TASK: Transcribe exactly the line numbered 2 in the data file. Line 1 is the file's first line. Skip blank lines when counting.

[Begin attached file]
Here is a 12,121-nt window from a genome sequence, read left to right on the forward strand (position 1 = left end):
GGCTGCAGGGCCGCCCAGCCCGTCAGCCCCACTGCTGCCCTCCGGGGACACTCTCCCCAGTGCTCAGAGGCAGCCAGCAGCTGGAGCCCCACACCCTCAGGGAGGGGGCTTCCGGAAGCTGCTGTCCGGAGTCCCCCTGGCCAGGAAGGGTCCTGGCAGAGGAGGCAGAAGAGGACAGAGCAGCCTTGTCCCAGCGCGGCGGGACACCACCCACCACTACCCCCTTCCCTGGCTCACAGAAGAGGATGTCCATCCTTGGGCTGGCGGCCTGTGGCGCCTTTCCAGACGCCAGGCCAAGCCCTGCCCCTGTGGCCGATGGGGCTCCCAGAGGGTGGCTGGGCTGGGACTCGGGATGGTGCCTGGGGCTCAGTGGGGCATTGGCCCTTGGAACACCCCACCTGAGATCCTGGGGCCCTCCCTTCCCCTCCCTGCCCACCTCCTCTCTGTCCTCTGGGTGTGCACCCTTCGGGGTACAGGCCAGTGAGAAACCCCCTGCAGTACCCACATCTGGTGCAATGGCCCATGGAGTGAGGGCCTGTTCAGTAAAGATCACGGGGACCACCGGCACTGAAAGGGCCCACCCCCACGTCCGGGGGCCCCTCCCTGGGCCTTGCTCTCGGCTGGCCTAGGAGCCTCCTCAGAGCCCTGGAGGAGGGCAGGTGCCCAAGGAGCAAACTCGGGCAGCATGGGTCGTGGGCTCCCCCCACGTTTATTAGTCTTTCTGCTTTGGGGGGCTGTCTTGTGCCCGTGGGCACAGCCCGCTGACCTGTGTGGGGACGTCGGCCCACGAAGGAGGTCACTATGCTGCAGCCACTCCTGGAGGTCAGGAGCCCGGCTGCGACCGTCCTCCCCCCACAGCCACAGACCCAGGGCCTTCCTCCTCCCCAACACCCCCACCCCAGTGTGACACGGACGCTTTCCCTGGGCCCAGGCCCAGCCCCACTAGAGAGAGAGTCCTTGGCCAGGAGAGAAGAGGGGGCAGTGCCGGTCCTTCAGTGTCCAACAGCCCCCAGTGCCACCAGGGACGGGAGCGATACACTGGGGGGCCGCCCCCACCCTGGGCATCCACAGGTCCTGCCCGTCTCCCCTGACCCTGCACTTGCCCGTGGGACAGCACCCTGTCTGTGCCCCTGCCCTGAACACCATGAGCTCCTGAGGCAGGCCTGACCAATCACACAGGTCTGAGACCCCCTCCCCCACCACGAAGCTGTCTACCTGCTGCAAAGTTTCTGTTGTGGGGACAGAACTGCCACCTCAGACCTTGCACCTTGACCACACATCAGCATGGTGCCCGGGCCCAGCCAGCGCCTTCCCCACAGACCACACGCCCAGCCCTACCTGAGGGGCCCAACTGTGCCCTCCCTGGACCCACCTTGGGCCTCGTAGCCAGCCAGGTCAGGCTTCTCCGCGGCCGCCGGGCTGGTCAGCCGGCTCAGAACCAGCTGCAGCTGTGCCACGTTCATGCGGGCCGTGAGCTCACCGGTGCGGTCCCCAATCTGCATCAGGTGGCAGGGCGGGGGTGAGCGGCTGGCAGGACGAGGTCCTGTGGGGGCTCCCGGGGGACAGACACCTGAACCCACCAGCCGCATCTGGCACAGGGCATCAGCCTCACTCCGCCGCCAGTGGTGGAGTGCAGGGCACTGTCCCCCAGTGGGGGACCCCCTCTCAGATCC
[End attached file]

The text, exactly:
GGCTGCAGGGCCGCCCAGCCCGTCAGCCCCACTGCTGCCCTCCGGGGACACTCTCCCCAGTGCTCAGAGGCAGCCAGCAGCTGGAGCCCCACACCCTCAGGGAGGGGGCTTCCGGAAGCTGCTGTCCGGAGTCCCCCTGGCCAGGAAGGGTCCTGGCAGAGGAGGCAGAAGAGGACAGAGCAGCCTTGTCCCAGCGCGGCGGGACACCACCCACCACTACCCCCTTCCCTGGCTCACAGAAGAGGATGTCCATCCTTGGGCTGGCGGCCTGTGGCGCCTTTCCAGACGCCAGGCCAAGCCCTGCCCCTGTGGCCGATGGGGCTCCCAGAGGGTGGCTGGGCTGGGACTCGGGATGGTGCCTGGGGCTCAGTGGGGCATTGGCCCTTGGAACACCCCACCTGAGATCCTGGGGCCCTCCCTTCCCCTCCCTGCCCACCTCCTCTCTGTCCTCTGGGTGTGCACCCTTCGGGGTACAGGCCAGTGAGAAACCCCCTGCAGTACCCACATCTGGTGCAATGGCCCATGGAGTGAGGGCCTGTTCAGTAAAGATCACGGGGACCACCGGCACTGAAAGGGCCCACCCCCACGTCCGGGGGCCCCTCCCTGGGCCTTGCTCTCGGCTGGCCTAGGAGCCTCCTCAGAGCCCTGGAGGAGGGCAGGTGCCCAAGGAGCAAACTCGGGCAGCATGGGTCGTGGGCTCCCCCCACGTTTATTAGTCTTTCTGCTTTGGGGGGCTGTCTTGTGCCCGTGGGCACAGCCCGCTGACCTGTGTGGGGACGTCGGCCCACGAAGGAGGTCACTATGCTGCAGCCACTCCTGGAGGTCAGGAGCCCGGCTGCGACCGTCCTCCCCCCACAGCCACAGACCCAGGGCCTTCCTCCTCCCCAACACCCCCACCCCAGTGTGACACGGACGCTTTCCCTGGGCCCAGGCCCAGCCCCACTAGAGAGAGAGTCCTTGGCCAGGAGAGAAGAGGGGGCAGTGCCGGTCCTTCAGTGTCCAACAGCCCCCAGTGCCACCAGGGACGGGAGCGATACACTGGGGGGCCGCCCCCACCCTGGGCATCCACAGGTCCTGCCCGTCTCCCCTGACCCTGCACTTGCCCGTGGGACAGCACCCTGTCTGTGCCCCTGCCCTGAACACCATGAGCTCCTGAGGCAGGCCTGACCAATCACACAGGTCTGAGACCCCCTCCCCCACCACGAAGCTGTCTACCTGCTGCAAAGTTTCTGTTGTGGGGACAGAACTGCCACCTCAGACCTTGCACCTTGACCACACATCAGCATGGTGCCCGGGCCCAGCCAGCGCCTTCCCCACAGACCACACGCCCAGCCCTACCTGAGGGGCCCAACTGTGCCCTCCCTGGACCCACCTTGGGCCTCGTAGCCAGCCAGGTCAGGCTTCTCCGCGGCCGCCGGGCTGGTCAGCCGGCTCAGAACCAGCTGCAGCTGTGCCACGTTCATGCGGGCCGTGAGCTCACCGGTGCGGTCCCCAATCTGCATCAGGTGGCAGGGCGGGGGTGAGCGGCTGGCAGGACGAGGTCCTGTGGGGGCTCCCGGGGGACAGACACCTGAACCCACCAGCCGCATCTGGCACAGGGCATCAGCCTCACTCCGCCGCCAGTGGTGGAGTGCAGGGCACTGTCCCCCAGTGGGGGACCCCCTCTCAGATCC